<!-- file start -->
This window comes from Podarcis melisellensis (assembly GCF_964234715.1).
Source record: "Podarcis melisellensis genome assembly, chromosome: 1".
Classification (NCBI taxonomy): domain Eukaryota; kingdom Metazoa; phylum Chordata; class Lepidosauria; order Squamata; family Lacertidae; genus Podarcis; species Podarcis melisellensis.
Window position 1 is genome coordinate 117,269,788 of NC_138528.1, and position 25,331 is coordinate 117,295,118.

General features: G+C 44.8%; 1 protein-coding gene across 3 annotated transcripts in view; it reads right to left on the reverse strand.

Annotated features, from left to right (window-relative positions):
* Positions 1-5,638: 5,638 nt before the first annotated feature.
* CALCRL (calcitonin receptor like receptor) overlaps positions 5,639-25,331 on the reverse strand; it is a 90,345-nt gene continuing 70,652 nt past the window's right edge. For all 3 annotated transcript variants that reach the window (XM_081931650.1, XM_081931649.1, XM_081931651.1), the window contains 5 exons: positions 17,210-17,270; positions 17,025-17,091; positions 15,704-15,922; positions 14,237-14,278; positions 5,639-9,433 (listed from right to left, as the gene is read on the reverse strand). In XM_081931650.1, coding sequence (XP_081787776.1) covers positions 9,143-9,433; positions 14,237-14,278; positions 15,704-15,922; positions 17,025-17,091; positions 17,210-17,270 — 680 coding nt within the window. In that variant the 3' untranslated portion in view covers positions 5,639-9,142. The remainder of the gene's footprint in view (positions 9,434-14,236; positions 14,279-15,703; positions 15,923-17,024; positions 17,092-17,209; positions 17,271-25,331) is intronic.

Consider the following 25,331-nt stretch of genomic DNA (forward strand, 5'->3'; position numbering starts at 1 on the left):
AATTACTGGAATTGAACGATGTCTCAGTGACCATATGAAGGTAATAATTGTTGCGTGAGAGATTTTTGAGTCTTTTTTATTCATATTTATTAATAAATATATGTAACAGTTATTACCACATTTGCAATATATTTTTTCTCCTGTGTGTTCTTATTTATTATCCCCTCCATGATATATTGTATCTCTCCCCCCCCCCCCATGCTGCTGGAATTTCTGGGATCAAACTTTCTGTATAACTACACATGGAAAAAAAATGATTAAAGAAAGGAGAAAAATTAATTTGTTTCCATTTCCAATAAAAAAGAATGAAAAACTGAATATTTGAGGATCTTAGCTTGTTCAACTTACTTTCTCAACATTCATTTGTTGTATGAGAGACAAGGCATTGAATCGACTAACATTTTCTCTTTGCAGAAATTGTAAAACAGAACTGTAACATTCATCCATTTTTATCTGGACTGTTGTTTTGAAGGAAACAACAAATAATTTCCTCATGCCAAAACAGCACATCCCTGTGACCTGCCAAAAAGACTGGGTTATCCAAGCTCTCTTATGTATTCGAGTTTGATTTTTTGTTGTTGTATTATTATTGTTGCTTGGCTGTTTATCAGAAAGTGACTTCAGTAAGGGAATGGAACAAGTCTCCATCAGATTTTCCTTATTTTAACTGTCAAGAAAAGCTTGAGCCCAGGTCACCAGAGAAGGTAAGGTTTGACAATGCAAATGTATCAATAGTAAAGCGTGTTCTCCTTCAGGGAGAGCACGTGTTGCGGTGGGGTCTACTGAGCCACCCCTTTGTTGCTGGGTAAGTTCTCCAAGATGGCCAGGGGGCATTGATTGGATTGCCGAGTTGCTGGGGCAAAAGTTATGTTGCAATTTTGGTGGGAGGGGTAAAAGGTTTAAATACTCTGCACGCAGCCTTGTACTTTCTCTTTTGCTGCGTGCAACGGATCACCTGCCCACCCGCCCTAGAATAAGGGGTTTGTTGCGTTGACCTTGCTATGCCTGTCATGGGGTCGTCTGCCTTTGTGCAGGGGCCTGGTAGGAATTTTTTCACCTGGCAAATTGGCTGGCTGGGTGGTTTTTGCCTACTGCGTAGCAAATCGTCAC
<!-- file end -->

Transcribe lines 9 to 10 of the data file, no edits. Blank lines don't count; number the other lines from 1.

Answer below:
Consider the following 25,331-nt stretch of genomic DNA (forward strand, 5'->3'; position numbering starts at 1 on the left):
AATTACTGGAATTGAACGATGTCTCAGTGACCATATGAAGGTAATAATTGTTGCGTGAGAGATTTTTGAGTCTTTTTTATTCATATTTATTAATAAATATATGTAACAGTTATTACCACATTTGCAATATATTTTTTCTCCTGTGTGTTCTTATTTATTATCCCCTCCATGATATATTGTATCTCTCCCCCCCCCCCCATGCTGCTGGAATTTCTGGGATCAAACTTTCTGTATAACTACACATGGAAAAAAAATGATTAAAGAAAGGAGAAAAATTAATTTGTTTCCATTTCCAATAAAAAAGAATGAAAAACTGAATATTTGAGGATCTTAGCTTGTTCAACTTACTTTCTCAACATTCATTTGTTGTATGAGAGACAAGGCATTGAATCGACTAACATTTTCTCTTTGCAGAAATTGTAAAACAGAACTGTAACATTCATCCATTTTTATCTGGACTGTTGTTTTGAAGGAAACAACAAATAATTTCCTCATGCCAAAACAGCACATCCCTGTGACCTGCCAAAAAGACTGGGTTATCCAAGCTCTCTTATGTATTCGAGTTTGATTTTTTGTTGTTGTATTATTATTGTTGCTTGGCTGTTTATCAGAAAGTGACTTCAGTAAGGGAATGGAACAAGTCTCCATCAGATTTTCCTTATTTTAACTGTCAAGAAAAGCTTGAGCCCAGGTCACCAGAGAAGGTAAGGTTTGACAATGCAAATGTATCAATAGTAAAGCGTGTTCTCCTTCAGGGAGAGCACGTGTTGCGGTGGGGTCTACTGAGCCACCCCTTTGTTGCTGGGTAAGTTCTCCAAGATGGCCAGGGGGCATTGATTGGATTGCCGAGTTGCTGGGGCAAAAGTTATGTTGCAATTTTGGTGGGAGGGGTAAAAGGTTTAAATACTCTGCACGCAGCCTTGTACTTTCTCTTTTGCTGCGTGCAACGGATCACCTGCCCACCCGCCCTAGAATAAGGGGTTTGTTGCGTTGACCTTGCTATGCCTGTCATGGGGTCGTCTGCCTTTGTGCAGGGGCCTGGTAGGAATTTTTTCACCTGGCAAATTGGCTGGCTGGGTGGTTTTTGCCTACTGCGTAGCAAATCGTCAC